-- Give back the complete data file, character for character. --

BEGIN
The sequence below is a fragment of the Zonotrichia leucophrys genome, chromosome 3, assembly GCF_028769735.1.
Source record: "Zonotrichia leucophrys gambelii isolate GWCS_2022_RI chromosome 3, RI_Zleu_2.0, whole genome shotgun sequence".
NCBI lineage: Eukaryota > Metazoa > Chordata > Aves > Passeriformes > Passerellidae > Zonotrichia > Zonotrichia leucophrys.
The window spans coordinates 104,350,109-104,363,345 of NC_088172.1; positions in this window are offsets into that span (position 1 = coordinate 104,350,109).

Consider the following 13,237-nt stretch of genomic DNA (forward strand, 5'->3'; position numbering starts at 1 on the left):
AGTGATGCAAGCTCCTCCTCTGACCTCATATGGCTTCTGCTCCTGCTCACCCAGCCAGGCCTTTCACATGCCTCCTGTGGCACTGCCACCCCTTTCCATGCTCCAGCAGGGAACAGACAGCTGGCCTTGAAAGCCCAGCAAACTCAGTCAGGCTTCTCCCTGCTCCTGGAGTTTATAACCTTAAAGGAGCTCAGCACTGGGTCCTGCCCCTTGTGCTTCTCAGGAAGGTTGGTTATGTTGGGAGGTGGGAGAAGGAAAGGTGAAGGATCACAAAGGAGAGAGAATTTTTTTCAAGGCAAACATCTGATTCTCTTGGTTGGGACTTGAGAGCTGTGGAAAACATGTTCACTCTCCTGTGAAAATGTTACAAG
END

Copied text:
The sequence below is a fragment of the Zonotrichia leucophrys genome, chromosome 3, assembly GCF_028769735.1.
Source record: "Zonotrichia leucophrys gambelii isolate GWCS_2022_RI chromosome 3, RI_Zleu_2.0, whole genome shotgun sequence".
NCBI lineage: Eukaryota > Metazoa > Chordata > Aves > Passeriformes > Passerellidae > Zonotrichia > Zonotrichia leucophrys.
The window spans coordinates 104,350,109-104,363,345 of NC_088172.1; positions in this window are offsets into that span (position 1 = coordinate 104,350,109).

Consider the following 13,237-nt stretch of genomic DNA (forward strand, 5'->3'; position numbering starts at 1 on the left):
AGTGATGCAAGCTCCTCCTCTGACCTCATATGGCTTCTGCTCCTGCTCACCCAGCCAGGCCTTTCACATGCCTCCTGTGGCACTGCCACCCCTTTCCATGCTCCAGCAGGGAACAGACAGCTGGCCTTGAAAGCCCAGCAAACTCAGTCAGGCTTCTCCCTGCTCCTGGAGTTTATAACCTTAAAGGAGCTCAGCACTGGGTCCTGCCCCTTGTGCTTCTCAGGAAGGTTGGTTATGTTGGGAGGTGGGAGAAGGAAAGGTGAAGGATCACAAAGGAGAGAGAATTTTTTTCAAGGCAAACATCTGATTCTCTTGGTTGGGACTTGAGAGCTGTGGAAAACATGTTCACTCTCCTGTGAAAATGTTACAAG